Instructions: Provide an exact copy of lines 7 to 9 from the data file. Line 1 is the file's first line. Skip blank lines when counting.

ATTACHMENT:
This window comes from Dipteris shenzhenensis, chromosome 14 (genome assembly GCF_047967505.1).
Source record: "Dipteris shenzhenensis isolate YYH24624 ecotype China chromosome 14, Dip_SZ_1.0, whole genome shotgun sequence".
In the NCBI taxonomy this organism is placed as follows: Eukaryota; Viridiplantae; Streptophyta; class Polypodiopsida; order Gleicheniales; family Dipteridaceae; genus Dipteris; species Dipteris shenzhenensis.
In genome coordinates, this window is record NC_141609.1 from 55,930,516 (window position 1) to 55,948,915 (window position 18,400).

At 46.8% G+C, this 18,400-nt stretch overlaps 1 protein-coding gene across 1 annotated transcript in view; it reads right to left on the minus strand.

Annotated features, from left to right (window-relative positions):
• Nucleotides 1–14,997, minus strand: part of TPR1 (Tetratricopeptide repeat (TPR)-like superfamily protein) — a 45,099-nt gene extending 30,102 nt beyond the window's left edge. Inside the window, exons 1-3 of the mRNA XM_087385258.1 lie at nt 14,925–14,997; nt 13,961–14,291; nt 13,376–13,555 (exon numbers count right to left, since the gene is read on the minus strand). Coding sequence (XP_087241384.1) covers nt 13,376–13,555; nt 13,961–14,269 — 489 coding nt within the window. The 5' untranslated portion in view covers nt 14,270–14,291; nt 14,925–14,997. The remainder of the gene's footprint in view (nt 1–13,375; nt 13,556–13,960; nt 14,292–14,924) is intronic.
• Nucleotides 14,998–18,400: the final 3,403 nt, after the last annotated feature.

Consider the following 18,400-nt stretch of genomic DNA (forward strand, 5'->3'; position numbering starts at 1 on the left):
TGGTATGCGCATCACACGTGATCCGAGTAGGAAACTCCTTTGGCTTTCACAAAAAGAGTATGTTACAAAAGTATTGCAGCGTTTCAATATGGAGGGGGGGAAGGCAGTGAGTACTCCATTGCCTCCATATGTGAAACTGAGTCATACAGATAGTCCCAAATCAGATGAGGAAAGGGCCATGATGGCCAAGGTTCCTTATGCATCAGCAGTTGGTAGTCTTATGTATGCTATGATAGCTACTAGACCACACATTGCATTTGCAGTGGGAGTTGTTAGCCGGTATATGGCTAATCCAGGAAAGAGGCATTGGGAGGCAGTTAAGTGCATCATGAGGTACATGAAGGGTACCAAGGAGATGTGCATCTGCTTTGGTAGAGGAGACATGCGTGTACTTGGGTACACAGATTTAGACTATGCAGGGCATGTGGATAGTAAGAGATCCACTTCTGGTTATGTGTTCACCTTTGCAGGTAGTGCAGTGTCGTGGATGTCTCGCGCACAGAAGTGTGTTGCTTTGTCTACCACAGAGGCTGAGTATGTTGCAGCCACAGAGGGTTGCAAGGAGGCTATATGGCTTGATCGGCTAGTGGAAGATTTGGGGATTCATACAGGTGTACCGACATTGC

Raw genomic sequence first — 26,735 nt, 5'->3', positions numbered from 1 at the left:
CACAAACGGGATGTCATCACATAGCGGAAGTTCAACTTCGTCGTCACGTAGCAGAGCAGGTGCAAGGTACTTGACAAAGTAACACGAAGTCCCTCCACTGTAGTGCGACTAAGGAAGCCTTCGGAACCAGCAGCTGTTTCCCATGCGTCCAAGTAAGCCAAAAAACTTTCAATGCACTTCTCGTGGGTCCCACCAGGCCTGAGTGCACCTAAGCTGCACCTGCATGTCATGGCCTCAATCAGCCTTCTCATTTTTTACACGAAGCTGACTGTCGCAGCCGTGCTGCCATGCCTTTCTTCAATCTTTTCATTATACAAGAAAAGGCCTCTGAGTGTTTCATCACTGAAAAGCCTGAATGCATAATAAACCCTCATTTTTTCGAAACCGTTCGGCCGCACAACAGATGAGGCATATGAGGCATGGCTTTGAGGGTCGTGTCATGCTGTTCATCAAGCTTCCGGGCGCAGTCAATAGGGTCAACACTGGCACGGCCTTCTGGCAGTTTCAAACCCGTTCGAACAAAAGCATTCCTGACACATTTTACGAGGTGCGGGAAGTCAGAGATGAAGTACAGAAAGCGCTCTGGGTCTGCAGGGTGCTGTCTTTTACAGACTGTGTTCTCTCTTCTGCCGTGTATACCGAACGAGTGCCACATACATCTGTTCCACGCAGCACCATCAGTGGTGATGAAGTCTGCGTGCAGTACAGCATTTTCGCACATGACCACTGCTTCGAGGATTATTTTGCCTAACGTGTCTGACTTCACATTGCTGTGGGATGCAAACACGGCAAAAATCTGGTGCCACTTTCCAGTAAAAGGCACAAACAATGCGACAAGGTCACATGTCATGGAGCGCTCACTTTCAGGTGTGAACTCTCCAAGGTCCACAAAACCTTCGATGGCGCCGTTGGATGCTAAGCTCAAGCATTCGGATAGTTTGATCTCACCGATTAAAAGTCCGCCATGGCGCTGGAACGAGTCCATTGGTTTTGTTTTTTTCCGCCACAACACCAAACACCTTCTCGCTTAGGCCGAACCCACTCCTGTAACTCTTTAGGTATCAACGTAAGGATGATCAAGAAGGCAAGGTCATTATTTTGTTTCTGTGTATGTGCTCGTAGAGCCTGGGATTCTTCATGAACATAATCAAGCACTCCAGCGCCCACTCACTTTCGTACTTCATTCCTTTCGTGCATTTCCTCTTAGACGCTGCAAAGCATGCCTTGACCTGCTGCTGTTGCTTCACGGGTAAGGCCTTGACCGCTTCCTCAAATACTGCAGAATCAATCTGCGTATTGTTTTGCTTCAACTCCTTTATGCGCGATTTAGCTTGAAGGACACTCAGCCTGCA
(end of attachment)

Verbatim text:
• Nucleotides 1–14,997, minus strand: part of TPR1 (Tetratricopeptide repeat (TPR)-like superfamily protein) — a 45,099-nt gene extending 30,102 nt beyond the window's left edge. Inside the window, exons 1-3 of the mRNA XM_087385258.1 lie at nt 14,925–14,997; nt 13,961–14,291; nt 13,376–13,555 (exon numbers count right to left, since the gene is read on the minus strand). Coding sequence (XP_087241384.1) covers nt 13,376–13,555; nt 13,961–14,269 — 489 coding nt within the window. The 5' untranslated portion in view covers nt 14,270–14,291; nt 14,925–14,997. The remainder of the gene's footprint in view (nt 1–13,375; nt 13,556–13,960; nt 14,292–14,924) is intronic.
• Nucleotides 14,998–18,400: the final 3,403 nt, after the last annotated feature.

Consider the following 18,400-nt stretch of genomic DNA (forward strand, 5'->3'; position numbering starts at 1 on the left):